That Detestable Place: Virginia Woolf And Cambridge

‘That detestable place,’ as she referred to Cambridge, remained a lifelong source of resentment for Virginia Woolf. Despite telling the composer Dame Ethel Smyth, ‘I hate Cambridge, and bitterly though I’ve suffered from it, I still respect it,’ she was never able to reconcile herself to her own exclusion from the University and, as she saw it, the continuing injustices it insisted upon committing against its female students. Yet her resentment was not without foundation.

During the 19th Century, two women’s colleges had been established, Girton in 1869 and Newnham in 1871, but women were not admitted as full members of the University. Furthermore, although they had been granted the right to sit Tripos exams in 1881, and were offered University certificates on passing, they were unable to accept the titles of degrees. In fact, many female students even felt that their presence was not welcomed by the University and at times, both faculty and male undergraduates could be openly hostile to it. One Newnham student even claimed that, when women walked, male students sometimes followed them and mockingly ‘clumped and stamped in time with each of their steps.’ 

In her memoirs, Frances Partridge (née Marshall), who went up to Newnham in 1918 (and would eventually become affiliated with the Bloomsbury Group through her marriage to Ralph Partridge) remembered the enforcement of rules which she considered outmoded and traditionalist. Partridge recalled how she had cunningly bypassed the strict college rules requiring Newnham students to have chaperones, ‘by inventing an imaginary duenna called Mrs Kenyon, whose services I called on quite often.’ However, Patridge noted that, ‘there was gunpowder in the air, and it finally exploded at a meeting between students and dons, convened to consider the question of chaperonage, when a brave girl stood up and asked why it was that an exception was made for those girls rich enough to have a sitting-room as well as a bedroom. In a dead silence she enquired: “Is this because it is thought that the sight of the beds in our bed-sitting-rooms would be too much of a temptation?” This occasion, if not this actual remark, sounded the death knell of chaperones. After this we met the men freely, played tennis with them went punting and on picnics, and above all danced with them.’ Continue reading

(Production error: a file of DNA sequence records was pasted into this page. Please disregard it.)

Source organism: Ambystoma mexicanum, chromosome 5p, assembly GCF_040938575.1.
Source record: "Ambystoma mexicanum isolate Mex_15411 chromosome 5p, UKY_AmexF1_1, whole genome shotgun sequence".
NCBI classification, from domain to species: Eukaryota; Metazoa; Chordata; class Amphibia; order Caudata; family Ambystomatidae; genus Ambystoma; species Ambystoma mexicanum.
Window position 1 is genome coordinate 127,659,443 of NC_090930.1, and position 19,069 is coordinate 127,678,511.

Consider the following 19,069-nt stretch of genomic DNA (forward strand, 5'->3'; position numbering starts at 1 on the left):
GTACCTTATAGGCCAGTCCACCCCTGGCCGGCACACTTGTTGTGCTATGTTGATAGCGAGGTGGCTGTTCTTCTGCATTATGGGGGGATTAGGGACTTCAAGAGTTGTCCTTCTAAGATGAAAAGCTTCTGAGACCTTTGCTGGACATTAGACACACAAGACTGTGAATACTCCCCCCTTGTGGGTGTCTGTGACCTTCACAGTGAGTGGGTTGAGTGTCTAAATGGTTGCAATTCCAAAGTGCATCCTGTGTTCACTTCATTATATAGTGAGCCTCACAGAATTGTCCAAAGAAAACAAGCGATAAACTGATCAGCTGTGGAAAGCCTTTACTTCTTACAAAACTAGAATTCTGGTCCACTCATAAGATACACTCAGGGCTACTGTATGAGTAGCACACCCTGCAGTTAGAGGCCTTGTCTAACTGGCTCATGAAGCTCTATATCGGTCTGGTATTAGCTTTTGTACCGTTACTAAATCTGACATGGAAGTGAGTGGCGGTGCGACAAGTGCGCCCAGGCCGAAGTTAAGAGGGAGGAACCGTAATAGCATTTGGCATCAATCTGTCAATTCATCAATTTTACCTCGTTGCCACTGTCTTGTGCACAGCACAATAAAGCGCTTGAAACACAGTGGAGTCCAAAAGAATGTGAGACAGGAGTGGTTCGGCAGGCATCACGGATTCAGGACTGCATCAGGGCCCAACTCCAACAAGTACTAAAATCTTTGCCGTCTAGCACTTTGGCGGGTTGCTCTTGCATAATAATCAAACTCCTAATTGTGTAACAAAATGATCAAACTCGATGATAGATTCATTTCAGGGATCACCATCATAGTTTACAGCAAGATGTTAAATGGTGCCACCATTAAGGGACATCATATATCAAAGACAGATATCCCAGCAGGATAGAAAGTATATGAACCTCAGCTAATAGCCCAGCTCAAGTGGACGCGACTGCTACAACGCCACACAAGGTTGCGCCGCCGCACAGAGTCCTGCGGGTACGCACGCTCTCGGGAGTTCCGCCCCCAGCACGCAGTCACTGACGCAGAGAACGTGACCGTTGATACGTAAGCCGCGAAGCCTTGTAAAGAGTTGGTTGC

Bloomsbury’s Lost Poet: Julian Bell In Madrid

North of Madrid, between the city and the Sierra de Guadarrama mountain range, lies the Cementerio de Fuencarral. The cemetery was built to bury the fallen of the Battle of Jarama, which began on 6th February 1937, exactly 76 years before my visit. After the Nationalists declared victory in April 1939, Franco disinterred those who had died at Jarama and disturbed the graves of many International Brigades’ members buried there during the course of the Spanish Civil War.

Although the entire cemetery was not demolished and the initial walls still stand, the Republican burial plots were removed and the original remains ending up dumped in an unmarked mass grave. A large plaque honouring the International Brigades was also destroyed. The sheer brutality that brought the cemetery into being and governed its early years is now hard to imagine; but its history has not been forgotten. An annual service is held to commemorate the fallen of Jarama, and a new plaque dedicated to the International Brigades was unveiled in 2009.   

2009 Plaque

The 2009 Plaque

The purpose of my visit to Fuencarral was the vain hope of finding the grave of Julian Bell, son of the painter Vanessa Bell and the art critic Clive Bell, and the nephew of Virginia Woolf. Bell had left for Spain in June 1937 only months after his return from China, where he had spent nearly two years teaching English at Wu-Han University. After two failed attempts to gain a Fellowship at King’s College, Cambridge (his alma mater) Bell turned his attentions abroad in the hope of achieving the recognition that had eluded him at home. He had enjoyed minor success as a poet and writer, but without the level of acclaim he desired or, because of his Bloomsbury connections, expected. Continue reading